Once upon a time, Pluto had abducted Proserpine, the daughter of Ceres and Zeus, and eventually, Ceres had found Proserpine. But while she was searching all lands and oceans for Proserpine, she had met Triptolemus, an Eleusinian prince, who had sympathetically received her. Remembering the kindness of Triptolemus, Ceres in her munificence, taught Triptolemus the art of agriculture. She also gave him a winged chariot drawn by dragons, so that he could travel to other places, scatter seeds, and promote agriculture in the world.
Traveling in the winged chariot, Triptolemus scattered seeds all over. Due to the seeds falling over wasted lands, the neglected lands were submitted to the plow, and the seeds made the lands yield rich crops. After traveling over wide Europe and vast Asian lands, he arrived on the Scythian coast, where King Lyncus ruled.
Triptolemus approached the palace of Lyncus and sought an audience with him. Lyncus met Triptolemus at his royal court, where Triptolemus was asked to tell his name, from where he had come, and what was the purpose of his visit. Being questioned thus, Triptolemus told his name and said that he had come from Athens, on a winged chariot drawn by dragons. He said he had come to deliver gifts of goddess Ceres, so that the wide realm of Lyncus, may yield ample harvest of nutritious food.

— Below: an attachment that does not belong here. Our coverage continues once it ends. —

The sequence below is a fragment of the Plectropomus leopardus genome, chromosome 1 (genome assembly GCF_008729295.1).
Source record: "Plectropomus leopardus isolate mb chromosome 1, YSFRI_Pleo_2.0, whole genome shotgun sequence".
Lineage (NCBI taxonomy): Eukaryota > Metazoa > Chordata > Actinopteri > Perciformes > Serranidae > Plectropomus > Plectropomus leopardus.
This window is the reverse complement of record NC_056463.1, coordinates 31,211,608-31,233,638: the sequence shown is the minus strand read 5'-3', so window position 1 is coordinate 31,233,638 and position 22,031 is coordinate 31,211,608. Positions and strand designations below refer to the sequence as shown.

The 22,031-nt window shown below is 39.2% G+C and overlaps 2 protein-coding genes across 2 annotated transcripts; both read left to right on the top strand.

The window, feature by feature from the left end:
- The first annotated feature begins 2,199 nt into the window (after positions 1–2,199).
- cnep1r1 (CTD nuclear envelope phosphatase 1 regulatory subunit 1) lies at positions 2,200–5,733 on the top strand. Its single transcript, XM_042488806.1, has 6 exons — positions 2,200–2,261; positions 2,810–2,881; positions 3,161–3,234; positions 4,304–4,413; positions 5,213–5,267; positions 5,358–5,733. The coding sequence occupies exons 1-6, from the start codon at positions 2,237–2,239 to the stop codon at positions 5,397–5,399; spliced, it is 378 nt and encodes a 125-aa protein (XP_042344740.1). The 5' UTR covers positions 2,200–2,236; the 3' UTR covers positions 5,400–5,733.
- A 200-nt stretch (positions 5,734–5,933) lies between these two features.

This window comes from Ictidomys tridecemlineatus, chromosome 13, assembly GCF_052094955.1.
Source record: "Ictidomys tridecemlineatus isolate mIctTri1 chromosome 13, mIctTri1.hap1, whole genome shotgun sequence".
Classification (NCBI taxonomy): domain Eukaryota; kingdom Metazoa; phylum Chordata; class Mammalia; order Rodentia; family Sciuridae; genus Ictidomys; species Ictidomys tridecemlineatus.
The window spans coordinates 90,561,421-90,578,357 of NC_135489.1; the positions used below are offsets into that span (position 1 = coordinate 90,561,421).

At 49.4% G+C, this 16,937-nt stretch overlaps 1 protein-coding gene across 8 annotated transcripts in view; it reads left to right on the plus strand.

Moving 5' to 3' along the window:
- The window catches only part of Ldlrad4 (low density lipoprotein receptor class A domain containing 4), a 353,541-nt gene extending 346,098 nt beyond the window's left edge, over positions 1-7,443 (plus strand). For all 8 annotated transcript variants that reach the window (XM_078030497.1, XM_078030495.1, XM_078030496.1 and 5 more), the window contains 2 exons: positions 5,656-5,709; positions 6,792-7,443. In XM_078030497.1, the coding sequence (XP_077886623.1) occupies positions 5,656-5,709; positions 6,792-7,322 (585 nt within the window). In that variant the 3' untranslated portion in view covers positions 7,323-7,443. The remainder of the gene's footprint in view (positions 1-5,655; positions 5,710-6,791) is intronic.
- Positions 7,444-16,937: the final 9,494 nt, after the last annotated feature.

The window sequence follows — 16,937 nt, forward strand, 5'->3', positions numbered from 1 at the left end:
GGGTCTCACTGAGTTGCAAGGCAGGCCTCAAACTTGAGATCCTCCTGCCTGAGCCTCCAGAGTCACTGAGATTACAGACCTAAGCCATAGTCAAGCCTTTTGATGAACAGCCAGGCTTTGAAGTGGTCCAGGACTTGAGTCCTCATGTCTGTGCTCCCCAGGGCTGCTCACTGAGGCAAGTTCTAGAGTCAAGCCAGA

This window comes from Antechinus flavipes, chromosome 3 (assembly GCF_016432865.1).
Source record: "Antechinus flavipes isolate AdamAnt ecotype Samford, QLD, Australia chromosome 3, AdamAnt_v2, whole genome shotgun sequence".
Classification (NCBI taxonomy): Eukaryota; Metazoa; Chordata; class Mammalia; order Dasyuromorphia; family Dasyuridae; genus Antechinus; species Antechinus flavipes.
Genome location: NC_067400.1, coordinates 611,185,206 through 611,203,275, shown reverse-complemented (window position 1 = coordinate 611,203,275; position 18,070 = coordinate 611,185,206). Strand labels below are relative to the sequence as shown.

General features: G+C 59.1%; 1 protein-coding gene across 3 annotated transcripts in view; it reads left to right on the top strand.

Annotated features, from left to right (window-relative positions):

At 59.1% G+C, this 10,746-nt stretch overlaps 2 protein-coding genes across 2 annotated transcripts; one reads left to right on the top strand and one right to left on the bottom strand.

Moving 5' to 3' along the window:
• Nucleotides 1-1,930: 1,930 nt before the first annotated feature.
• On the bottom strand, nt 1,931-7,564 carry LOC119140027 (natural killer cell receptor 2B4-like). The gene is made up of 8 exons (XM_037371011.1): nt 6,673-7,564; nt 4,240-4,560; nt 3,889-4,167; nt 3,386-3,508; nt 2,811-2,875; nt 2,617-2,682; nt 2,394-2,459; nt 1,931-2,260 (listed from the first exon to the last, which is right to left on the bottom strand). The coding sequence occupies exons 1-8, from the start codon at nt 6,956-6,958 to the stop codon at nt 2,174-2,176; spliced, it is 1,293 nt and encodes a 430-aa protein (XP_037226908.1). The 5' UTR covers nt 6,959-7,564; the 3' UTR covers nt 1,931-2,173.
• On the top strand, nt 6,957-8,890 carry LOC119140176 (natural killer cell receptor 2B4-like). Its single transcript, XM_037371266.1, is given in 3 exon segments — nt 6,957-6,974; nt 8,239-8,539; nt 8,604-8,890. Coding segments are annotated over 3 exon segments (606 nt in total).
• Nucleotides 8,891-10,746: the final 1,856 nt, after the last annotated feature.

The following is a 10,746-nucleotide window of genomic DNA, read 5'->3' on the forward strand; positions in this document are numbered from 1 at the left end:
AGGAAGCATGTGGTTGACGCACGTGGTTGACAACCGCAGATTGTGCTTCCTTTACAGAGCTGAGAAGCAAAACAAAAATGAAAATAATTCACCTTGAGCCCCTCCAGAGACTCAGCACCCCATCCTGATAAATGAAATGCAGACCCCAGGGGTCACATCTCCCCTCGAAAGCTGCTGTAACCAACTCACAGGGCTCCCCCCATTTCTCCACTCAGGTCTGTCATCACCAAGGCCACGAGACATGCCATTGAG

Lyncus received Triptolemus with fake smiles and false shows of affection, while the unsuspecting Triptolemus thought Lyncus was being kind. However, Lyncus was envious of Triptolemus, since he desired himself to claim renown, as the gracious author of all the benefits of Ceres. Therefore, when Triptolemus was in deep sleep, Lyncus drew his sword to kill Triptolemus. But before the sword found its mark, Ceres transformed Lyncus into a lynx, a medium-sized wild cat. Thereafter, Triptolemus resumed his task of spreading the art of agriculture, to all the world.
Excerpt from the book “Once Upon A Time-II: 150 Greek Mythology Stories” by Rajen Jani